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OpenTable diners brunched with the best and selected Café Sebastienne to the Top 100 Best Brunch Restaurants
British author Guy Beranger once wrote, “Brunch is cheerful, sociable and inciting...it sweeps away the worries and cobwebs of the week.” And we think he was spot on. The list of winners is derived from more than five million reviews submitted by OpenTable diners for more than 15,000 restaurants in all 50 states and the District of Columbia. "The Best Brunch Diners’ Choice winners have proven that they have the perfect recipe for a standout brunch,” said Caroline Potter, OpenTable's Chief Dining Officer. “OpenTable congratulates Café Sebastienne on being the place people want to celebrate the weekend."
—“OpenTable Diners’ Choice Awards” OpenTable, May 2013
Best Sunday Brunch
Executive chef Jennifer Maloney changes her Sunday brunch menu each week, but the three most popular choices remain standards: the raisin-brioche French toast, a crab-cake Benedict smothered in the city's most luxurious hollandaise sauce, and the American Kobe corned-beef hash (with eggs and that absurdly good hollandaise). In fact, brunch is the ideal way to sample Maloney's wide-ranging culinary talents, which neatly complement the ambitious, eclectic art in this bright space. Seafood dishes are usually available, as is a gorgeously marbled rib-eye (served with eggs and spuds), and you can count on at least one rich pasta creation. Afterward, stroll through the galleries and feel visually satisfied as well.
—“Best of Kansas City 2011” The Pitch, October 2011
Maloney "takes her role as a culinary creative force very seriously. The artfully composed entrées at Café Sebastienne are often as eye-popping and attractive as some of the works hanging in the galleries."
—Charles Ferruzza, "Artist in Residence: At the Kemper's Café Sebastienne, Jennifer Maloney's art stays Contemporary," The Pitch, March 28–April 3, 2013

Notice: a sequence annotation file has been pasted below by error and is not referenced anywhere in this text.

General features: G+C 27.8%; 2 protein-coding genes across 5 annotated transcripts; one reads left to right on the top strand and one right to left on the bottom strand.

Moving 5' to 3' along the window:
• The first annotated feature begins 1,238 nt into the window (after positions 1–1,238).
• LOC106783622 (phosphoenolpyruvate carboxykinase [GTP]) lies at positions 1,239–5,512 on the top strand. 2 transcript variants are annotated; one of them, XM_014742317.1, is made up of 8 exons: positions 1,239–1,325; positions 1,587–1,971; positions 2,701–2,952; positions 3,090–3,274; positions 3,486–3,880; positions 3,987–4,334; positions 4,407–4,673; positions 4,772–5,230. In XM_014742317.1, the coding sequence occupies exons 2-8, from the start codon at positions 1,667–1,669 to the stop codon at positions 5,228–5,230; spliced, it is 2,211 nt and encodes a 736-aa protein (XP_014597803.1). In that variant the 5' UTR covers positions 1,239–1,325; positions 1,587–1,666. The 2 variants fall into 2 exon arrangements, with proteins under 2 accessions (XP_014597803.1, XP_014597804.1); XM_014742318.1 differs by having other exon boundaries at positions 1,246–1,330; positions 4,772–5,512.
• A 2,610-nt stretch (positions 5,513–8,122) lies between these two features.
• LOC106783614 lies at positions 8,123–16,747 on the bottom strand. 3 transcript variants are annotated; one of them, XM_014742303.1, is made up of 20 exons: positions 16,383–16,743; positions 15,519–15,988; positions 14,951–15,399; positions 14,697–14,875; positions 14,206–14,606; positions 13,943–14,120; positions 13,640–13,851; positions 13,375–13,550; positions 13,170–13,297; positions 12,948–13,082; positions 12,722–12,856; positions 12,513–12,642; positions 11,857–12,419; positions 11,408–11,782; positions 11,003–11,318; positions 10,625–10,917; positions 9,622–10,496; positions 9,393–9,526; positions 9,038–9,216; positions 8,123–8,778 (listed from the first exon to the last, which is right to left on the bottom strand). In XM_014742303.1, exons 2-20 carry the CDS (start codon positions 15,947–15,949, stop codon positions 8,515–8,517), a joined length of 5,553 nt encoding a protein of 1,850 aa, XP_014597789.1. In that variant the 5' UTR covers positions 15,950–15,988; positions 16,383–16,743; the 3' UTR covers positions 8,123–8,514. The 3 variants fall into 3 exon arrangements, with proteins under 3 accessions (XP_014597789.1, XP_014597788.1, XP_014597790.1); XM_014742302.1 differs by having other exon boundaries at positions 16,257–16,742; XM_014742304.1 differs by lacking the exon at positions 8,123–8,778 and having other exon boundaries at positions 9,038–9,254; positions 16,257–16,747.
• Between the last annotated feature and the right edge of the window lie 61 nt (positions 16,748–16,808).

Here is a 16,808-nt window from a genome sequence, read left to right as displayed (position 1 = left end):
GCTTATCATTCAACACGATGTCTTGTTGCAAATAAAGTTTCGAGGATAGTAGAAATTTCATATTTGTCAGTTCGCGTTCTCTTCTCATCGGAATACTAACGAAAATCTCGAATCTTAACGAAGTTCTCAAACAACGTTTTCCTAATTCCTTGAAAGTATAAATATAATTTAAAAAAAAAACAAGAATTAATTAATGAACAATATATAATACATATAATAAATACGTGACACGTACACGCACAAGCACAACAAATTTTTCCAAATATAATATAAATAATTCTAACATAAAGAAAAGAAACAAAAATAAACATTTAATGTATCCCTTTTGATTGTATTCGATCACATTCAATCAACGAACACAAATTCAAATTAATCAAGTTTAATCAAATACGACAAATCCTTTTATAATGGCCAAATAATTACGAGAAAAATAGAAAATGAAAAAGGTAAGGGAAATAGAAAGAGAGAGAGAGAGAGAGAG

“There’s ‘art on the plate and on the walls’ at this ‘hidden gem’ inside the Kemper Museum of Contemporary Art, where the ‘superb’, ‘eclectic and every-changing’ New American menu ‘won’t bust your budget’ (especially at lunchtime) and the courtyard atrium is a ‘beautiful refuge’ that lets you ‘eat outside without being outside’; a ‘relaxed, knowledgeable’ staff only adds to the ‘cool, understated’ (if a bit ‘noisy’) atmosphere; P.S. dinner Friday-Saturday only.”
"Executive Chef Jennifer Maloney turns out creative and above all soul-satisfying American fare that is hands-down some of the most brilliant food in Kansas City."
—2013 America’s Top Restaurants, Zagat Survey, 2013
—Sylvie Hogg Murphy, Food Lovers' Guide to Kansas City, September 2011
“Chef Jennifer Maloney’s ‘delicious’ dishes show ‘balanced flavors’ and are a perfect fit with the ‘super’ setting at this New American housed within the Kemper Museum of Contemporary Art; more may know it as a ‘lovely’ lunch spot since its nighttime hours are limited.”
—2008 America’s Top Restaurants, Zagat Survey, 2008
“Her sense of reflecting the season in sumptuous, creative combinations of ingredients might be her real secret weapon.”
—Steve Paul, “The Fine Art of Food,” Kansas City Star, December 9, 2010
“If last night’s barbecue has you yearning for a salad, head to Café Sebastienne, an airy, glass-covered restaurant at the Kemper Museum of Contemporary Art”
—Charly Wilder, “36 Hours in Kansas City,” New York Times, May 16, 2010
“One of the city’s best dining spots sits inside the Kemper Museum of Contemporary Art. Chef Jennifer Maloney creates food worthy of her vivid surroundings, using local and seasonal ingredients.”
—June Naylor, “Beyond Barbecue,” Fort Worth Star-Telegram, April 1, 2008
“Culture never tasted this good.”
—Anne Brockhoff, “Most Memorable Meals,” Midwest Airlines, July/August 2006
“At this ‘striking’ yet ‘serene’ ‘urban escape’, an ‘airy’, mural-bedecked venue at the Kemper Museum of Contemporary Art near the Country Club Plaza, ‘outstanding’ chef Jennifer Maloney pleases palates with a
palette of ‘fresh, local, seasonal and creative’ New American cuisine (the ‘food they probably serve in heaven’); patrons praise ‘relaxed’ servers too, while pointing out to prodigious partiers that ‘nighttime hours are limited’”
—2005 America’s Top Restaurants, Zagat Survey, 2005